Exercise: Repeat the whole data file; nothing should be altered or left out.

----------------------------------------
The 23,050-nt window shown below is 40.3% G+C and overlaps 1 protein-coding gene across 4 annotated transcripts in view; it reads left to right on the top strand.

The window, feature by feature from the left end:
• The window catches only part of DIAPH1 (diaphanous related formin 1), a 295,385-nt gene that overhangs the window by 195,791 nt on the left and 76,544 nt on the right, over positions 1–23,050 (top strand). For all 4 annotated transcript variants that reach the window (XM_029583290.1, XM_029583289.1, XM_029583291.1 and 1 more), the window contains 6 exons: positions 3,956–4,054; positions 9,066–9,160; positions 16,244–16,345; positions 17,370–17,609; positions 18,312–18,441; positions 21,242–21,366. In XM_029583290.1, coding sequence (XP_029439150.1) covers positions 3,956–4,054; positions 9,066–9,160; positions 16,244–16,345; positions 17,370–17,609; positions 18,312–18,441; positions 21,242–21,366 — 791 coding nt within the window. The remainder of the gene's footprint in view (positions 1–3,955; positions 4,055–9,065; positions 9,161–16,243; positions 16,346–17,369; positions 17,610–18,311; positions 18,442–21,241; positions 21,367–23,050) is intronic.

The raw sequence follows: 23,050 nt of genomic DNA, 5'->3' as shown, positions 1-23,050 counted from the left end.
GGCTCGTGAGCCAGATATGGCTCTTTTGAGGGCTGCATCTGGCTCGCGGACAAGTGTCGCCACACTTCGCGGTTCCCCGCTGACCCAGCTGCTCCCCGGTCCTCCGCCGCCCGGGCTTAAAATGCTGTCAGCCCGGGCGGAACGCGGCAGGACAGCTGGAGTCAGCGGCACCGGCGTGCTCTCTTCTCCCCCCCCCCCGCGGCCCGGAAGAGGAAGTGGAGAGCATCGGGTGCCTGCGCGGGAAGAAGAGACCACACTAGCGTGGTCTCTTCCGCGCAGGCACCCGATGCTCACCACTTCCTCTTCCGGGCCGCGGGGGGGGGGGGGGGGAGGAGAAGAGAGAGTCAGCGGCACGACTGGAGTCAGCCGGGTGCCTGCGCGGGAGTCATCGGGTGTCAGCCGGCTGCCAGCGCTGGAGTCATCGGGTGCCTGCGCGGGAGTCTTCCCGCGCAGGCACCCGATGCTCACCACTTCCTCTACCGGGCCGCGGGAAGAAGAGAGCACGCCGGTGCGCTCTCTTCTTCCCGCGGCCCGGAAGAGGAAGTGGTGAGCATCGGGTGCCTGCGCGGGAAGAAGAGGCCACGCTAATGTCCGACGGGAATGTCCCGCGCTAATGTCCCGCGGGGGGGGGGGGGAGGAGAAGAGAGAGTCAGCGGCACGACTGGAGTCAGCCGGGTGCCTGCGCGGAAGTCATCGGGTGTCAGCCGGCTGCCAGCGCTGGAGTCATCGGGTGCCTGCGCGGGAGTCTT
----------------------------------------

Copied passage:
The 23,050-nt window shown below is 40.3% G+C and overlaps 1 protein-coding gene across 4 annotated transcripts in view; it reads left to right on the top strand.

The window, feature by feature from the left end:
• The window catches only part of DIAPH1 (diaphanous related formin 1), a 295,385-nt gene that overhangs the window by 195,791 nt on the left and 76,544 nt on the right, over positions 1–23,050 (top strand). For all 4 annotated transcript variants that reach the window (XM_029583290.1, XM_029583289.1, XM_029583291.1 and 1 more), the window contains 6 exons: positions 3,956–4,054; positions 9,066–9,160; positions 16,244–16,345; positions 17,370–17,609; positions 18,312–18,441; positions 21,242–21,366. In XM_029583290.1, coding sequence (XP_029439150.1) covers positions 3,956–4,054; positions 9,066–9,160; positions 16,244–16,345; positions 17,370–17,609; positions 18,312–18,441; positions 21,242–21,366 — 791 coding nt within the window. The remainder of the gene's footprint in view (positions 1–3,955; positions 4,055–9,065; positions 9,161–16,243; positions 16,346–17,369; positions 17,610–18,311; positions 18,442–21,241; positions 21,367–23,050) is intronic.

The raw sequence follows: 23,050 nt of genomic DNA, 5'->3' as shown, positions 1-23,050 counted from the left end.
GGCTCGTGAGCCAGATATGGCTCTTTTGAGGGCTGCATCTGGCTCGCGGACAAGTGTCGCCACACTTCGCGGTTCCCCGCTGACCCAGCTGCTCCCCGGTCCTCCGCCGCCCGGGCTTAAAATGCTGTCAGCCCGGGCGGAACGCGGCAGGACAGCTGGAGTCAGCGGCACCGGCGTGCTCTCTTCTCCCCCCCCCCCGCGGCCCGGAAGAGGAAGTGGAGAGCATCGGGTGCCTGCGCGGGAAGAAGAGACCACACTAGCGTGGTCTCTTCCGCGCAGGCACCCGATGCTCACCACTTCCTCTTCCGGGCCGCGGGGGGGGGGGGGGGGAGGAGAAGAGAGAGTCAGCGGCACGACTGGAGTCAGCCGGGTGCCTGCGCGGGAGTCATCGGGTGTCAGCCGGCTGCCAGCGCTGGAGTCATCGGGTGCCTGCGCGGGAGTCTTCCCGCGCAGGCACCCGATGCTCACCACTTCCTCTACCGGGCCGCGGGAAGAAGAGAGCACGCCGGTGCGCTCTCTTCTTCCCGCGGCCCGGAAGAGGAAGTGGTGAGCATCGGGTGCCTGCGCGGGAAGAAGAGGCCACGCTAATGTCCGACGGGAATGTCCCGCGCTAATGTCCCGCGGGGGGGGGGGGGAGGAGAAGAGAGAGTCAGCGGCACGACTGGAGTCAGCCGGGTGCCTGCGCGGAAGTCATCGGGTGTCAGCCGGCTGCCAGCGCTGGAGTCATCGGGTGCCTGCGCGGGAGTCTT